Ever since Michael Pollan's book "The Omnivore's Dilemma" hit the shelves, the safety of the preservative tertiary butylhydroquinone, or TBHQ, has been an object of contention. A common ingredient in Chicken McNuggets and other preserved foods, it is not harmful at the levels that are permitted in foods; the FDA's limits on TBHQ in food prevent ill effects and toxicity.
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TBHQ is a synthetic antioxidant that is used to extend the shelf life of oily and fatty foods. In processed foods, it's sprayed on the food or on its packaging to prevent discoloration and changes to flavor and odor. Others products, such as cosmetics, perfumes, varnishes and lacquers, contain TBHQ to maintain stability.
Much of the hype surrounding TBHQ dwells on its relationship to butane, a component of lighter fluid. Pollan called TBHQ a form of butane in his popular book, but it turns out the relationship is overstated. TBHQ is composed in part of a grouping of four carbon atoms, called a "butyl." Many harmless substances, such as butter, also contain butyl. The word butyl is even derived from the Latin word for butter, "butyrum."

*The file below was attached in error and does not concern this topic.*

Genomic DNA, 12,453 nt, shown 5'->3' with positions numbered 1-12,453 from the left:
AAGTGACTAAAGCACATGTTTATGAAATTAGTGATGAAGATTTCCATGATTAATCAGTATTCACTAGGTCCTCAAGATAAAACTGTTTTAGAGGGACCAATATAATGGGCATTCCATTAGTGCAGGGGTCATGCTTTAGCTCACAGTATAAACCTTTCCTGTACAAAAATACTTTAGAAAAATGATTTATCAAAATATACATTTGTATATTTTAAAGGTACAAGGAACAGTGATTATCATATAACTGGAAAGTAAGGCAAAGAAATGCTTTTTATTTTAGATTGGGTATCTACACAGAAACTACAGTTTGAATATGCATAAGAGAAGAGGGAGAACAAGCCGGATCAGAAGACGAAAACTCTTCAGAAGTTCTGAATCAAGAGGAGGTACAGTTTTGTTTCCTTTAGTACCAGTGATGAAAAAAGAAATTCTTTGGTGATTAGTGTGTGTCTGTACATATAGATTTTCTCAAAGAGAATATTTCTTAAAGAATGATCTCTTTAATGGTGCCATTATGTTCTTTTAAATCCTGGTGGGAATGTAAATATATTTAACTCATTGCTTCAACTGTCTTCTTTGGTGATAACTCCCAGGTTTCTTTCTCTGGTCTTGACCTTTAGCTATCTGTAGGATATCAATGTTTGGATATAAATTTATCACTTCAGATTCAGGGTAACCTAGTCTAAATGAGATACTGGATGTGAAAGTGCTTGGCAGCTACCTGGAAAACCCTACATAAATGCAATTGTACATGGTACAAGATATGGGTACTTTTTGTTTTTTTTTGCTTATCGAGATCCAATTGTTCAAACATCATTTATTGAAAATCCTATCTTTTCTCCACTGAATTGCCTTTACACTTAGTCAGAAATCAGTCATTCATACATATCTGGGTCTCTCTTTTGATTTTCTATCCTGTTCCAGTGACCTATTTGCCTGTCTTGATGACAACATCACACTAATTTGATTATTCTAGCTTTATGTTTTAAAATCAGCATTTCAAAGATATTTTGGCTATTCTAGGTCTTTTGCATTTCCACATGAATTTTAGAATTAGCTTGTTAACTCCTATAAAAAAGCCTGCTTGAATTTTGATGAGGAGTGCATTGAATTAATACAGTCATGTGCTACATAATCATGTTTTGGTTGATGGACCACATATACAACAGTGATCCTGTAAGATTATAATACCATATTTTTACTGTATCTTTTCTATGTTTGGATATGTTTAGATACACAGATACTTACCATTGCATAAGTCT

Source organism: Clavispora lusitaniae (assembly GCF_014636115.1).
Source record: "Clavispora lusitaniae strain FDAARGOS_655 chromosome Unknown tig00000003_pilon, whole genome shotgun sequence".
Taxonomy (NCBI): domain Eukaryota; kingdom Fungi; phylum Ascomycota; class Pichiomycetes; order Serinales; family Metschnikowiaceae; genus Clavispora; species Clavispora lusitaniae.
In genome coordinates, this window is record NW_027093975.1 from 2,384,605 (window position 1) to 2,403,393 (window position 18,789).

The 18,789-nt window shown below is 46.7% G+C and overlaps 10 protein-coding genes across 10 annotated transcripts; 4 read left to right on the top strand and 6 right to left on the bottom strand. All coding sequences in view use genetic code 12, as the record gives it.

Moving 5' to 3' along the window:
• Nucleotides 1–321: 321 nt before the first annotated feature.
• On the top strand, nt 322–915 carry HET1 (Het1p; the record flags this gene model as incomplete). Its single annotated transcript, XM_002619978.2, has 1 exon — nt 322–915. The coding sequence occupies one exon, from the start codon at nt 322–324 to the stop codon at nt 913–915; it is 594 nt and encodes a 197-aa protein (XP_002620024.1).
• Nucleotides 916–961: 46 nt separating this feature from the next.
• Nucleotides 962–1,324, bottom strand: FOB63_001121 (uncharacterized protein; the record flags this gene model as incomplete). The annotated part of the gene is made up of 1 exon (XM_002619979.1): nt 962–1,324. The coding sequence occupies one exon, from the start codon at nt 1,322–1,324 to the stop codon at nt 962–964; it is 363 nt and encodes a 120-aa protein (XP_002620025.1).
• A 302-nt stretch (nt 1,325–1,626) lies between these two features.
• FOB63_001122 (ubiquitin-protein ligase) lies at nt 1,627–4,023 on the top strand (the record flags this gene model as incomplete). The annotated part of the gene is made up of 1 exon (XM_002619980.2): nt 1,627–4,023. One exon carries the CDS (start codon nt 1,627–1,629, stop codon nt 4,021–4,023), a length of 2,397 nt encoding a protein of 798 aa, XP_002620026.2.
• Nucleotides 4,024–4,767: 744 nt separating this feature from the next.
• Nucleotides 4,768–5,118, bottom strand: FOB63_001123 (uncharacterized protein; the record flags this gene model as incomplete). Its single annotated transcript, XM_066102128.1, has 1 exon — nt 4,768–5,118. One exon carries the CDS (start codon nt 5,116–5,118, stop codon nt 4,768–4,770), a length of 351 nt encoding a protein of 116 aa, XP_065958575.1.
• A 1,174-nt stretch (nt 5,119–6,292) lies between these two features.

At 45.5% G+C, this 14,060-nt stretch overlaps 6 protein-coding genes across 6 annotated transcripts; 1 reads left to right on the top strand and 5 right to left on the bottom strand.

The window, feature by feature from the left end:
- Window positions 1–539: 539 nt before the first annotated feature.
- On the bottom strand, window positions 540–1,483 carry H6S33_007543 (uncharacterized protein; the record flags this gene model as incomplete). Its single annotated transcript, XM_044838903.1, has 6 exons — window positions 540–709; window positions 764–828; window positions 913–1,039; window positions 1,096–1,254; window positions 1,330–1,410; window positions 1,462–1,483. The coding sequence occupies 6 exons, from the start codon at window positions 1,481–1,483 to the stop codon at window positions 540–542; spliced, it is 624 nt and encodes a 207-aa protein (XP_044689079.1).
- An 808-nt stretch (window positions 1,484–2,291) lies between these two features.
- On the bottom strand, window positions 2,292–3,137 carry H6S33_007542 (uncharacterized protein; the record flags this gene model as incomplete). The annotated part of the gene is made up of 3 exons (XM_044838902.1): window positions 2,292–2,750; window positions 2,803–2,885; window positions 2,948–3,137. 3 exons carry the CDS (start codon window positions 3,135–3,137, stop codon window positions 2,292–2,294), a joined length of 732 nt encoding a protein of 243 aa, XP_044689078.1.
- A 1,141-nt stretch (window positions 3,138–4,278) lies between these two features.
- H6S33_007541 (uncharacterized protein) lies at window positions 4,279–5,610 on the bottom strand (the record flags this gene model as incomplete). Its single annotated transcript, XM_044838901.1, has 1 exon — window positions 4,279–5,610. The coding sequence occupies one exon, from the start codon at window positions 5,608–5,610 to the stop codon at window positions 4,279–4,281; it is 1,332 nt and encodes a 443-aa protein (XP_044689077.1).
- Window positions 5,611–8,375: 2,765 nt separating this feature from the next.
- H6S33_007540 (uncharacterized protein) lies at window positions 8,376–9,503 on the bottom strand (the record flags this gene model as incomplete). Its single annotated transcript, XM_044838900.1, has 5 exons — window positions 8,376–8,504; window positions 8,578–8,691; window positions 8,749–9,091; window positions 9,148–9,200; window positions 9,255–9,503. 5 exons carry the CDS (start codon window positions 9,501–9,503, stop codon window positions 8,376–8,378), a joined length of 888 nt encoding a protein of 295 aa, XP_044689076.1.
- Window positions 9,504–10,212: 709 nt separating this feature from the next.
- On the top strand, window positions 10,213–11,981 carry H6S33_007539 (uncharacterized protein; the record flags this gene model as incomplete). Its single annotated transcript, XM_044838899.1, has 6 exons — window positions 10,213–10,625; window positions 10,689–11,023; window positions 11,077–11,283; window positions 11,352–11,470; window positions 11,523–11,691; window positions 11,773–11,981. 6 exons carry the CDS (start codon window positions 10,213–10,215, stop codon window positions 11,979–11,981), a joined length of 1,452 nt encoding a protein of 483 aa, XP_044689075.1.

The FDA has imposed a limit of up to 0.02 percent of the total oils in food to be TBHQ. Consuming 1 g of TBHQ could cause you to experience symptoms ranging from nausea to collapse, while 5 g is a lethal dose. The FDA's limits mean that you'd have to eat more than 11 pounds of Chicken McNuggets to reach a dose of 1 gram of TBHQ -- and that would have to be in one meal, since it does not build up in the body over time.
Although TBHQ might be safe in small doses, that doesn't mean it's healthy for you. And since it's used to preserve processed foods that are naturally oily or fatty, avoiding these foods would certainly be a healthy choice. When considering your health, do a bit of research before deciding that the popular account is the correct one.